Tel Aviv deploys zombie lights for mobile-obsessed walkers

The pilot program is limited to a single intersection in central Tel Aviv for now, but may be expanded if the zombie lights prove effective. (AFP)
Updated 14 March 2019
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Tel Aviv deploys zombie lights for mobile-obsessed walkers

  • The aim is to reduce accidents caused by ‘pedestrians that are focused too much on the smartphone, and less on the traffic around them’
  • The pilot program is limited to a single intersection in central Tel Aviv for now

TEL AVIV: Tel Aviv has taken its first steps toward assisting pedestrians distracted by their smartphones by embedding LED stoplights at crosswalks.
The municipality installed the “zombie traffic lights” Monday aiming to minimize accidents between vehicles and inattentive pedestrians at crosswalks.
Tomer Dror, head of Traffic Management Division at the Tel Aviv-Yafo Municipality, says the aim is to reduce accidents caused by “pedestrians that are focused too much on the smartphone, and less on the traffic around them.”
Dror says the idea is to “put the road into their eyes.”
Similar systems have already been used in Australia, Singapore and the Netherlands.
For now, the pilot program is limited to a single intersection in central Tel Aviv, but the municipality says it will expand the zombie lights if it proves effective.


Banned Egyptian singer appeals to president

Egyptian singer Sherine Abdel Wahab
Updated 27 sec ago
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Banned Egyptian singer appeals to president

  • Hossam Habib said that Sherine will not appear before the investigation on Wednesday because she had not done anything to deserve it

CAIRO: In her first media appearance since her singing ban, Sherine Abdel Wahab broke down and appealed to President Abdel Fattah El-Sisi after the Syndicate of Musical Professions banned her from working while they investigate her for allegedly abusing Egypt’s reputation.
Lawyer Samir Sabri filed a complaint against the Egyptian performer and said that she had used festivals and foreign parties to speak ill of the country.
He explained in his statement that he also attached a CD containing what was said by Sherine in a concert in Bahrain.
“Egypt is working to restore its global cultural role as well as organize international festivals and conferences to encourage investments. It is known that art plays an effective role and as an artist as ambassador to this country, Sherine Abdel Wahab presented Egypt in a low-profile manner during a concert in Bahrain. During the concert, she said ‘Now I can speak in comfort, for if I did in Egypt, I’d go to prison.’“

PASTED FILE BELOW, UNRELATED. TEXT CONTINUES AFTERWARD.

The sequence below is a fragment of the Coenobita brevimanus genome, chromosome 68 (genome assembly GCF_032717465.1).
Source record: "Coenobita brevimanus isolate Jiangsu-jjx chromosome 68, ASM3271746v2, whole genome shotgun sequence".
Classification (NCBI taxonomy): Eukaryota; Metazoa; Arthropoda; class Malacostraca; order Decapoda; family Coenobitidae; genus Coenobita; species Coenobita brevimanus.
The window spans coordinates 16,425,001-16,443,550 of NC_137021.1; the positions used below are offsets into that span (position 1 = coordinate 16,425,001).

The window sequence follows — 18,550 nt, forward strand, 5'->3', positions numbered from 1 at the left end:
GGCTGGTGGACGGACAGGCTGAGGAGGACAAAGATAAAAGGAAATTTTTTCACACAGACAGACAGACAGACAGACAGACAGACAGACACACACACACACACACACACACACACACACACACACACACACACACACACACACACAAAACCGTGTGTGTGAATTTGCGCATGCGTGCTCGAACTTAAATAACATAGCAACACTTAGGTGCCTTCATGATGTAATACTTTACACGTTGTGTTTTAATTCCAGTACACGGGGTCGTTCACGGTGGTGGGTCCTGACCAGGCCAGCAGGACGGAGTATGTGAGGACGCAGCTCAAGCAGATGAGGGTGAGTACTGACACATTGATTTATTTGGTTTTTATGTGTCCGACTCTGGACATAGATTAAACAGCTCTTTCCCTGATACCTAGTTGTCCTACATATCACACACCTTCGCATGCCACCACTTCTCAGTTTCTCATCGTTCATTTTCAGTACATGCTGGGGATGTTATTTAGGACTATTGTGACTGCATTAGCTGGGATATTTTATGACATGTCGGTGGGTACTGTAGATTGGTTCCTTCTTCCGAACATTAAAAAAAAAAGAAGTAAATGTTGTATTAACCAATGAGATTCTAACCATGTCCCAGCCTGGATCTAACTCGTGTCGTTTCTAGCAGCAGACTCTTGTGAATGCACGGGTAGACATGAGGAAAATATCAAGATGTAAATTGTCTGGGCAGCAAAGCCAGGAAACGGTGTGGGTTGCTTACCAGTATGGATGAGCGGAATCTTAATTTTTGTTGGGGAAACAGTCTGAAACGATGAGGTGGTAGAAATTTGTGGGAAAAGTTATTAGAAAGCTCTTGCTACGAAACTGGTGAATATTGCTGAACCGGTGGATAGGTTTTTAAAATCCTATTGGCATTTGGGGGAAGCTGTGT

Sherine apologized during her telephone conversation with a famous talk show about the incident on March 14.
She said that she did not mean freedom of expression, but that there are people who are “waiting for her to make a mistake.”
The Syndicate of Music Professions especially did not defend her, and instead quickly issued a ban on her working.
Dr. Hossam Lotfi, Sherine’s lawyer, stressed in statements to Arab News that what his client is accused of was taken out of context by those waiting for her to make a mistake, which is unacceptable.
He added there is no doubt about her love and her loyalty to the country, and her appreciation for all the efforts made by her government and its president to push Egypt to the position it deserves in the Arab world and internationally.
He argued that the lawyer who brought the suit was known for always filing suits against well-known figures in society, purely motivated by increasing his fame.
The board of directors of the Syndicate of Music Professions, headed by artist Hani Shaker, decided to ban Sherine from singing and investigate her on March 27.
“The decision to stop Sherine was only made after the union received numerous complaints from Egyptians at home and abroad, which is detrimental to the national security of Egypt,” Tariq Mortada, legal adviser to the union, told Arab News.
“Sherine has said a number of abusive things before, including when she said in jest: ‘Drink natural water so you do not get schistosomiasis, in reference to when someone asked her to sing her song Mashrebtesh Men Nilha.’“
Mortada said that the issue of insulting Egypt has taken its course in the Egyptian courts.
He said Sherine is a great star and a very important artist, but she harms her talent when she speaks inappropriately of Egypt.
On the other hand, the Egyptian artist Hossam Habib — husband of Sherine — expressed in press statements his deep sadness at the decision of the syndicate stopping his wife from singing.
He said that Sherine will not appear before the investigation on Wednesday because she had not done anything to deserve it.